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Author: Dr Chin-Yun Lin, Dermatology Registrar, and Dr.Monisha Gupta, MD, FACD, Dermatologist, Sydney, Australia, 2012.
Diphenylcyclopropenone (DPCP), also known as diphencyprone, is an experimental sensitising agent used by some dermatology centres to treat skin conditions by contact immunotherapy. Diphenylcyclopropenone is most often used to treat alopecia areata.
Diphenylcyclopropenone is made up in acetone. It should be stored in a dark glass bottle in a cupboard away from sunlight and kept secure from access by children. The compounded preparation has a shelf-life of around 6 months.
Application of diphenylcyclopropenone to the skin results in allergic contact dermatitis. In alopecia areata, it is believed to work by redirecting the autoimmune attacks on the hair follicles, allowing for re-growth
Initial sensitisation to diphenylcyclopropenone is required for the treatment to work. The clinician applies a small test patch of high-concentration diphenylcyclopropenone (2%) and left in place for 2–3 days to induce contact allergy.
The patient or assistant then applies a weaker concentration of diphenylcyclopropenone to the affected areas once weekly, using up to 1 ml per session. The solution should remain on the skin for 6–24 hours or as directed and is then washed off. The area of application should be physically covered during the first 24 hours, as diphenylcyclopropenone is degraded by sunlight.
Great care should be taken to avoid diphenylcyclopropenone touching other areas of the body. Gloves should be worn by the patient and/or assistant for each application. There is a risk that the patient's partner or health care worker may also become sensitised and develop dermatitis.
As diphenylcyclopropenone causes contact allergy, local dermatitis is an expected part of treatment. A mild reaction with redness and itching is desirable and usually lasts for 24–48 hours.
Some patients may experience severe itching, burning, blistering or swelling of treated areas. As diphenylcyclopropenone is most often applied to the scalp, the reaction may make wearing wigs or headwear uncomfortable. Swollen lymph nodes may be noticeable behind the ears.
These side effects generally clear up promptly when treatment is stopped.
After initial sensitisation, a very low diphenylcyclopropenone concentration is often chosen to reduce the severity of dermatitis, for example, 0.001%. The strength is gradually increased over time, for example, 0.01%, 0.1%, 0.2%, 0.5%, 1% and 2%.
Other side effects may include:
In a retrospective study involving 54 patients with alopecia areata, terminal hair regrowth on the scalp was excellent (76–100%) in 40.7%, good (51–75%) in 14.8%, moderate (26–50%) in 14.8% and mild (< 25%) in 29.6% of patients. The overall response rate in that study was 55%.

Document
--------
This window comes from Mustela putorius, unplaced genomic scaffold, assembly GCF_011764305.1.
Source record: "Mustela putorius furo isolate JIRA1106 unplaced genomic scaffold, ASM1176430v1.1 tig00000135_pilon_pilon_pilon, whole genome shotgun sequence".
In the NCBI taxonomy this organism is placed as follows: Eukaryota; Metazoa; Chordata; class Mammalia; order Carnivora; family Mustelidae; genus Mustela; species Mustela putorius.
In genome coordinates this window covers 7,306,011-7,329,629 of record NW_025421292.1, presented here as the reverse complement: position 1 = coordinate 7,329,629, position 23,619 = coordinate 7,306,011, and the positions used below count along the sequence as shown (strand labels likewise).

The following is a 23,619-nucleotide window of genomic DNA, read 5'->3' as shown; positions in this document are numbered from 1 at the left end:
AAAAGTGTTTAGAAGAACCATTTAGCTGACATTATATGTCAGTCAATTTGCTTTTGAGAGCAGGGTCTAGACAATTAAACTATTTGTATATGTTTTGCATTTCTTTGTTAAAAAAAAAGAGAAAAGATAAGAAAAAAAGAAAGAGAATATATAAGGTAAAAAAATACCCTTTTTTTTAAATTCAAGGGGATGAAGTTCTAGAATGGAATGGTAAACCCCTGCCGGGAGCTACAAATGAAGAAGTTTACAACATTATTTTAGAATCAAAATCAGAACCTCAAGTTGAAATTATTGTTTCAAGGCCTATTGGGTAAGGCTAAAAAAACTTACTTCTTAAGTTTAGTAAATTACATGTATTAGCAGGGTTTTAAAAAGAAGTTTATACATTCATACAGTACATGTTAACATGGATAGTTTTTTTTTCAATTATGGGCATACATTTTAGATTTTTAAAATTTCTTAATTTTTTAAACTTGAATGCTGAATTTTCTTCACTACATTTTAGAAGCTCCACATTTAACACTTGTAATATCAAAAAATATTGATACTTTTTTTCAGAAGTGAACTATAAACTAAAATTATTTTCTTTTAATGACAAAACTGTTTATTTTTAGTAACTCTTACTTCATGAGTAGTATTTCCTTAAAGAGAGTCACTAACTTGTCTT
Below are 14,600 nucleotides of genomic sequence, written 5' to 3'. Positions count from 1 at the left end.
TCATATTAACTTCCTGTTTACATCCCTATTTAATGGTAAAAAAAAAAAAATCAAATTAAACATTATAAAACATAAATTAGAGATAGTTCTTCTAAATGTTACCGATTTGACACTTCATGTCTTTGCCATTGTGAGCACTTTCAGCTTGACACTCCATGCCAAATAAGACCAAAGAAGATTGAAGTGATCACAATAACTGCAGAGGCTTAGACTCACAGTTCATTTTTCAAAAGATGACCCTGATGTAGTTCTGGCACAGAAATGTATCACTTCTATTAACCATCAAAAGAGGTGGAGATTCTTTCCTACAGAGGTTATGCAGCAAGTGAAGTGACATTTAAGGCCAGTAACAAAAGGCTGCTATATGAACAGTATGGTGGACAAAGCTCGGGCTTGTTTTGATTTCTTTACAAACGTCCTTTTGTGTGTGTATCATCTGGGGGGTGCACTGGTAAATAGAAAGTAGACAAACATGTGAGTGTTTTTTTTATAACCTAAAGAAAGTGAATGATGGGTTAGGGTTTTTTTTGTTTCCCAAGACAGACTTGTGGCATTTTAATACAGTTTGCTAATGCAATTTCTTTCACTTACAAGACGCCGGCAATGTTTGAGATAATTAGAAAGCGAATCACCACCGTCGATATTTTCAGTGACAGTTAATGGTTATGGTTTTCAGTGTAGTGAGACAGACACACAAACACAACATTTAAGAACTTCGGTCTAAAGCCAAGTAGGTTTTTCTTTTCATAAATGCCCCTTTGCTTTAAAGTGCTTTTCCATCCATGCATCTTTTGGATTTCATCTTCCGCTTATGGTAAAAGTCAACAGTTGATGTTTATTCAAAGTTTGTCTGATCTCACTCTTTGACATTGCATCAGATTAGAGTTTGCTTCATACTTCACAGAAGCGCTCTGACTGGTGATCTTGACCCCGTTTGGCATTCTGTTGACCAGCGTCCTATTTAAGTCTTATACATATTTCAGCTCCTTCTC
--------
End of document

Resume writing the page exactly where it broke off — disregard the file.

Diphenylcyclopropenone is not effective for everyone. A response is more likely in those who have had alopecia areata for less than 10 years and have limited hair loss at baseline. Poorer outcomes are reported if the extent of the hair loss is 50% or greater, in patients who also have atopic dermatitis, and who have nail involvement.
It is recommended that treatment should be continued for 6 months before declaring treatment failure.
Diphenylcyclopropenone treatment is usually continued weekly until the hair is re-grown, which may take up to 12 months. Treatment is stopped upon hair regrowth and patients are monitored for relapse. Relapse with further hair loss is common, with one study reporting a rate of 33%, and another study 68.9%. However, most patients benefit from another course of treatment.
Two studies of contact immunotherapy in children with alopecia areata reported response rates of 33% and 32%.
There are no data on the safety of contact immunotherapy during pregnancy and it should not be used in pregnant women nor in women intending to become pregnant.
There are safety concerns about diphenylcyclopropenone. Although diphenylcyclopropenone is non-mutagenic in the Ames test, its precursor and possible contaminant during commercial production, α,α'-dibromodibenzyl ketone, can be mutagenic.
Diphenylcyclopropenone may be useful in treating recalcitrant viral warts. One centre in Melbourne, Australia, reported an 88% success rate in clearing palmoplantar warts with 0.1% diphenylcyclopropenone and 15% salicylic acid in white soft paraffin. The salicylic acid reduced thick scale build-up over warts, thus allowing improved absorption of the diphenylcyclopropenone.
Diphenylcyclopropenone has also been used to treat extensive or locally advanced cutaneous melanoma metastases that are unsuitable for other therapies. A recent case series of seven patients treated with diphenylcyclopropenone demonstrated complete responses of cutaneous metastatic melanoma in four cases, and three had partial responses. The treatment was well tolerated by all patients. See Topical and intralesional immunotherapy for melanoma.
Topical immunotherapy can be undertaken using other sensitising chemicals such as dinitrochlorobenzene (DNCB) or squaric acid. Published data on the efficacy of dinitrochlorobenzene in alopecia areata is currently limited to case reports and small trials, and there is no convincing evidence that it is beneficial in the long term.
Dithranol is an irritant chemical usually used in the treatment of psoriasis; it has also been applied to areas of alopecia areata to induce contact irritant dermatitis with the hope of stimulating hair to grow. Its efficacy is uncertain.
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